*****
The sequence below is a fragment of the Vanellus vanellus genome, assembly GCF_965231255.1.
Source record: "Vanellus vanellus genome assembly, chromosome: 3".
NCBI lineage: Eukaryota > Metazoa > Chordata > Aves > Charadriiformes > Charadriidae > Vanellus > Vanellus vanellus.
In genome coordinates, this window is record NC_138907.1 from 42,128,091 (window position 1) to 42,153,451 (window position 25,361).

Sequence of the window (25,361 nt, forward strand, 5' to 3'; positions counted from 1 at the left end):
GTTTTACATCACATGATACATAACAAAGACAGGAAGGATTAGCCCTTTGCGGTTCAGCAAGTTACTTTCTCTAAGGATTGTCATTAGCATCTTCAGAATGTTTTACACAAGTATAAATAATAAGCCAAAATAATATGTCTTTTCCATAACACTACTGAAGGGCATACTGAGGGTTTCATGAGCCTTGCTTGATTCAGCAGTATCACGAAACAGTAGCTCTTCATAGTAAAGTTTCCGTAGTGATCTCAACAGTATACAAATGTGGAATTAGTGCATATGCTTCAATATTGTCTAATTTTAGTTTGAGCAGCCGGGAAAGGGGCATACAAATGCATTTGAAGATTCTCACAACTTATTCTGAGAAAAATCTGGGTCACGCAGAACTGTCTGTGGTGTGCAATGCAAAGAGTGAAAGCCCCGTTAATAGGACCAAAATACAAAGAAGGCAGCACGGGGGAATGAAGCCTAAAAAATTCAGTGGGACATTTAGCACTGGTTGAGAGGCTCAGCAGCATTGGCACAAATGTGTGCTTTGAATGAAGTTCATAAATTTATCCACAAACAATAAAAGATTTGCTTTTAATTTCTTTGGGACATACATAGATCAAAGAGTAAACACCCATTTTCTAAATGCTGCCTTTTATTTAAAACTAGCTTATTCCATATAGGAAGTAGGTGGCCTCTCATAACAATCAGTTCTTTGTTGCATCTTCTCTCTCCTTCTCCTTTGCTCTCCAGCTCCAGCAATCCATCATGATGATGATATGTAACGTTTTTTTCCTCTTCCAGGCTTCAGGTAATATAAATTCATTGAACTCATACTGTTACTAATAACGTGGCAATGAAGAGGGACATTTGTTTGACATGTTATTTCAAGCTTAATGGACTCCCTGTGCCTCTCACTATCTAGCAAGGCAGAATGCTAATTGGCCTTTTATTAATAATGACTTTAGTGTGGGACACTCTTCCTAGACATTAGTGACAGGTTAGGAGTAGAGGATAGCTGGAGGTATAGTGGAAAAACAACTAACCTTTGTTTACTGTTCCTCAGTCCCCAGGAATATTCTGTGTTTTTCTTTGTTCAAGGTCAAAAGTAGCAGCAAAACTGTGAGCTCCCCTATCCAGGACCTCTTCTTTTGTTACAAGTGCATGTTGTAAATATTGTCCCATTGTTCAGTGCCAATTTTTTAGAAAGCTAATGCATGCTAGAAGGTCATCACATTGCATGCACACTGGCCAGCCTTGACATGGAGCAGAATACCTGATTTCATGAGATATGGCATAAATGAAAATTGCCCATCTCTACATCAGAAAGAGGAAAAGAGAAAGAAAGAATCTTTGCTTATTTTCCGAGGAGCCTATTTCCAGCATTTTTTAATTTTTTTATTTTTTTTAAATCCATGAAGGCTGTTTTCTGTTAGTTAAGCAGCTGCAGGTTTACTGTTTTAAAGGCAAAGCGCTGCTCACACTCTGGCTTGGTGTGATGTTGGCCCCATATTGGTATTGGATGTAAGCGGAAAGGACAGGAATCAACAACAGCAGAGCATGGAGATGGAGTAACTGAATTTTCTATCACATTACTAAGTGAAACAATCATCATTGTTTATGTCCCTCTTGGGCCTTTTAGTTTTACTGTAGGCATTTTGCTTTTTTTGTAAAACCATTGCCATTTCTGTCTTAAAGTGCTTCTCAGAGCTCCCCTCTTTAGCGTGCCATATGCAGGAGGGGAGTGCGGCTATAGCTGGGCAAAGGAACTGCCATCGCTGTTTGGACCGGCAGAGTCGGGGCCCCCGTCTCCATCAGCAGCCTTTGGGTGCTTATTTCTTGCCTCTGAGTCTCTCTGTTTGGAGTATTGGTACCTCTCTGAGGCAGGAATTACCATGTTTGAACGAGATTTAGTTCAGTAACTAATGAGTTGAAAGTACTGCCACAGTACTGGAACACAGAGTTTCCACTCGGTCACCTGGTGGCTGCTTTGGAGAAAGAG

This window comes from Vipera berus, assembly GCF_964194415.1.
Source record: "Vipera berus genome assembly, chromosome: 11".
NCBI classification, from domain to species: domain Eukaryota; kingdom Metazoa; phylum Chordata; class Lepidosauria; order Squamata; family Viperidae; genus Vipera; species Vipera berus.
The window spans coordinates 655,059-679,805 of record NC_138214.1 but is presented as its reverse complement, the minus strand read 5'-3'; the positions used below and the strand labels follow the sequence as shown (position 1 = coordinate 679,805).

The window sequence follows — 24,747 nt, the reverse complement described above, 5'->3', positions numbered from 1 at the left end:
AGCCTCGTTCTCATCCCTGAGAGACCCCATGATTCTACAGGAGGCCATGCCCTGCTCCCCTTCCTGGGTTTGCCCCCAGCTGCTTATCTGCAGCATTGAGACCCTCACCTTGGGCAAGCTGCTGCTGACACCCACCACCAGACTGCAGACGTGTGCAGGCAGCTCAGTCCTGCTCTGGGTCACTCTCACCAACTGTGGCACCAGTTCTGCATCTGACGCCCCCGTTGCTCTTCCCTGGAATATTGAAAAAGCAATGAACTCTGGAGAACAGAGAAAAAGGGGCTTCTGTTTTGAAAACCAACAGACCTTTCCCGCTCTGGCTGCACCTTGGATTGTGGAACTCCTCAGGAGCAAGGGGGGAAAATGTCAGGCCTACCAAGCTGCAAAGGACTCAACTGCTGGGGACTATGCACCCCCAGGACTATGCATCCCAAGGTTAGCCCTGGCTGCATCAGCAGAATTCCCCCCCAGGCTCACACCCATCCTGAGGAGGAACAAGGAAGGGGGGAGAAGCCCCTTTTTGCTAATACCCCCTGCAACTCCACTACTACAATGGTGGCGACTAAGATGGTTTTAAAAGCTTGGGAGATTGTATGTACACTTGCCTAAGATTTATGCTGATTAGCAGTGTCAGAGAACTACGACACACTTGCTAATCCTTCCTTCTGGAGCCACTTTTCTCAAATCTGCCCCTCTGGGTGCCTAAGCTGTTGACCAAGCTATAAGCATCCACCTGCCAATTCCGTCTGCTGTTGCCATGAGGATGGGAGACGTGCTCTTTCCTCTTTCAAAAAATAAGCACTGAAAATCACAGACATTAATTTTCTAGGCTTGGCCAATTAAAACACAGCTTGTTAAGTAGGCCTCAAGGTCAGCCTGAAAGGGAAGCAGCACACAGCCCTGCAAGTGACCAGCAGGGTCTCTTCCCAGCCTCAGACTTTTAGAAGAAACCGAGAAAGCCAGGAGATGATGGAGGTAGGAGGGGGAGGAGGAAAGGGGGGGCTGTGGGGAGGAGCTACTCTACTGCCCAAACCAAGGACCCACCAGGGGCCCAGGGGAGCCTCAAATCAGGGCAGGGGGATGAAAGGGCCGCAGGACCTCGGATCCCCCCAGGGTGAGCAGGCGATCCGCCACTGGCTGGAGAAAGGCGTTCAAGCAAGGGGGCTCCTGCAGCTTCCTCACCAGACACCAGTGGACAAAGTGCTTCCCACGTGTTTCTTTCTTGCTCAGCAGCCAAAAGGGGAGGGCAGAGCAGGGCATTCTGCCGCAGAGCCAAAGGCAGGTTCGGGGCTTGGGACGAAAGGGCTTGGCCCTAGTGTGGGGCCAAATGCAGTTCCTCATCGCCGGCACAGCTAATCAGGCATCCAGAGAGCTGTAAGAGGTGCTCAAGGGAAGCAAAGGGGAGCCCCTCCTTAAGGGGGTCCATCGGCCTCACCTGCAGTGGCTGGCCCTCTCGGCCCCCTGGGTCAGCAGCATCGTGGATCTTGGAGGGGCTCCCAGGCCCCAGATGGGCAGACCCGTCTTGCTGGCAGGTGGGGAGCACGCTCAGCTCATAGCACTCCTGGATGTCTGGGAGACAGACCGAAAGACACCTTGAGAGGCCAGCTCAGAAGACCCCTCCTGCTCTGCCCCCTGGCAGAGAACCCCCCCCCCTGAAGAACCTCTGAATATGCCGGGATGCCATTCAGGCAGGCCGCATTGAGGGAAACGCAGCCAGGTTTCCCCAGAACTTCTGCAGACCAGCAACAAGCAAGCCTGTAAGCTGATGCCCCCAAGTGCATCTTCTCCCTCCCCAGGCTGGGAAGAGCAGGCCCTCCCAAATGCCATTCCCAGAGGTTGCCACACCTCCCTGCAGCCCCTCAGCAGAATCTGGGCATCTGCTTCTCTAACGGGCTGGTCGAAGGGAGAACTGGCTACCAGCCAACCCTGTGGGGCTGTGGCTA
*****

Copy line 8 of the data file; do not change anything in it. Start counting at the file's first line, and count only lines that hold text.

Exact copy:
Source record: "Vipera berus genome assembly, chromosome: 11".